The compound cabinet is the most majestic piece of furniture in the Chinese cabinetmaker's repertoire. Built in pairs, and consisting of two separable parts, these cabinets define any interior space with their impressive size and stately silhouette. The present pair of cabinets is distinguished by a superior choice of materials, and elegant proportions. Constructed from high-quality huanghuali wood chosen for its golden honey tones, the cabinets' large, flat surfaces show off the natural beauty of the densely grained wood. The upper cabinets make up roughly one-third of the overall height, and this proportion is reflected in the size of the hardware and framing members. This thoughtful design results in a pleasing effect that balances the grandeur of the piece with graceful proportions suggesting a more intimate sort of furniture.
Compound cabinets combine a large square-corner cabinet with a small upper cabinet. Fitted with shelves and oftentimes with drawers, their generous size made them ideal for storing long scrolls, bolts of fabric, garments, and books. The upper cabinets, accessed only via a short ladder, would have contained out-of-season clothing or infrequently used items. Although the upper cabinets are of separate construction, their unfinished undersides suggest that they were an integral part of the design and were never meant to serve as independent pieces of furniture.
Raising storage units onto tall bases has a long history in China. A Southern Song (1127-1279) handscroll illustrating the process of making silk shows a lady opening a cabinet raised on a recessed-leg table, presumably to store the silk that her companions are meticulously folding. (Fig. 1) Another possible precursor to the compound cabinet appears in a Ming dynasty (1368-1644) woodblock print from the novel Jin Ping Mei. In one illustration of a lady's bedchamber, two square corner cabinets supporting wooden chests are shown standing side by side against one wall of her suite. The monumental compound cabinets of the early 17th century are a variation on this configuration. Small cabinets that mirror the construction of the larger supporting elements have replaced the portable chests, with the result that these once disparate elements are now integrated into a single design.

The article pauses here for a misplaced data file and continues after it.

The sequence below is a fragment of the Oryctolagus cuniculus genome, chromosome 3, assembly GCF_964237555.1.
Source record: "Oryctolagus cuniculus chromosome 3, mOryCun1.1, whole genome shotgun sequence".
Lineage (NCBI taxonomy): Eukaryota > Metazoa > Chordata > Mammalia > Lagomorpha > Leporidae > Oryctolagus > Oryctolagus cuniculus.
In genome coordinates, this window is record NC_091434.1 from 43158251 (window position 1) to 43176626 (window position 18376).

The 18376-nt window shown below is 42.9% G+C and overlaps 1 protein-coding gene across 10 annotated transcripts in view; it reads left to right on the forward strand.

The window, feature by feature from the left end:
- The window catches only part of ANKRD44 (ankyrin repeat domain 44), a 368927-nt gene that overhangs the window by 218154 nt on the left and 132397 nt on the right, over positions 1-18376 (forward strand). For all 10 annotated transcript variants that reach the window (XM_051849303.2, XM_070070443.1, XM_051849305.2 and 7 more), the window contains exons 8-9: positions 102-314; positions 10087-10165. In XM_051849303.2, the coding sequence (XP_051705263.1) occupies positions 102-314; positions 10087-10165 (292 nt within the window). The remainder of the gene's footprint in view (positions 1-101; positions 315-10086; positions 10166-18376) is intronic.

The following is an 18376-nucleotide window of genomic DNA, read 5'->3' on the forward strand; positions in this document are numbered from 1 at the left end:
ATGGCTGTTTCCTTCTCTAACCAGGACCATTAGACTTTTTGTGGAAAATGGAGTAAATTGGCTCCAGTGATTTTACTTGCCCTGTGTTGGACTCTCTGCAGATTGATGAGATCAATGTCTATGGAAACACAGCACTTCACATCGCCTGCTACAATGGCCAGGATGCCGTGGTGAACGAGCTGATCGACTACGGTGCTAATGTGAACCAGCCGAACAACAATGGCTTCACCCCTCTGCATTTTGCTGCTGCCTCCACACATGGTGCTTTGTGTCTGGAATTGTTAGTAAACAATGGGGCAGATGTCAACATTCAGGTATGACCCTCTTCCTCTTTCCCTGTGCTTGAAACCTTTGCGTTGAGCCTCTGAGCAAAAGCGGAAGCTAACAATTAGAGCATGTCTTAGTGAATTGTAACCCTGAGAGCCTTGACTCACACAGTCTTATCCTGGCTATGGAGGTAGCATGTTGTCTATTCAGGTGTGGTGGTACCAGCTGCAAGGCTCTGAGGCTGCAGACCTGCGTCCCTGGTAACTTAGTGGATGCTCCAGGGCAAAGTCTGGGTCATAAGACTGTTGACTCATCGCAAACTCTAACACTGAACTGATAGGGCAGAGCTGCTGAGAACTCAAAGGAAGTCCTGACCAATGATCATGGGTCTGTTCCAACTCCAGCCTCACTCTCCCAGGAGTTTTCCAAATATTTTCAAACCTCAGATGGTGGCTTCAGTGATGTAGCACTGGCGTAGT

A pair of almost identical huanghuali compound cabinets is illustrated in G. Ecke's Chinese Domestic Furniture, pl. 101, p. 125. Like the present pair, the illustrated cabinets favor rigid geometry, elegant proportions, and highly figured grain patterns over ornamentation. Plain aprons and spandrels, and unadorned foliate baitong hardware highlight this striking preference for form and material over ornament. Related pairs with more elaborate metal hardware and carved elements include a pair from the Museum of Classical Chinese Furniture, sold at Christie's New York, 19 September 1996, lot 30, and a pair in the Metropolitan Museum's Astor Garden Court and Ming Room, where they stand opposite each other. (Fig. 2) It was common practice to place the cabinets on opposing walls, as in the Metropolitan Museum Astor Garden Court, flush with each other, or separated by a smaller piece of furniture, like a pair of ornately carved compound cabinets in the Palace Museum, see W. Yi, et al., Daily Life in the Forbidden City, New York, 1988, p. 133, pl. 184. Perhaps one of the most ornate extant examples is an impressive pair of lacquer and gilt compound cabinets dating to the Wanli period (1573-1619), and in the Palace Museum illustrated in A Treasury of Ming & Qing Dynasty Palace Furniture, vol. 1, p. 293, fig. 336. Although with the Palace example, where surface decoration dominates over form and obscures the natural material, the fundamental design of the compound cabinet is still legible.
The choice of precious huanghuali wood for the present magnificent pair suggests the wealth and status of the owner, who could not only afford such luxurious materials, but also the talents of a highly skilled master cabinetmaker. Their formidable size would certainly have impressed visitors, who could only speculate about the fabulous treasures contained within them.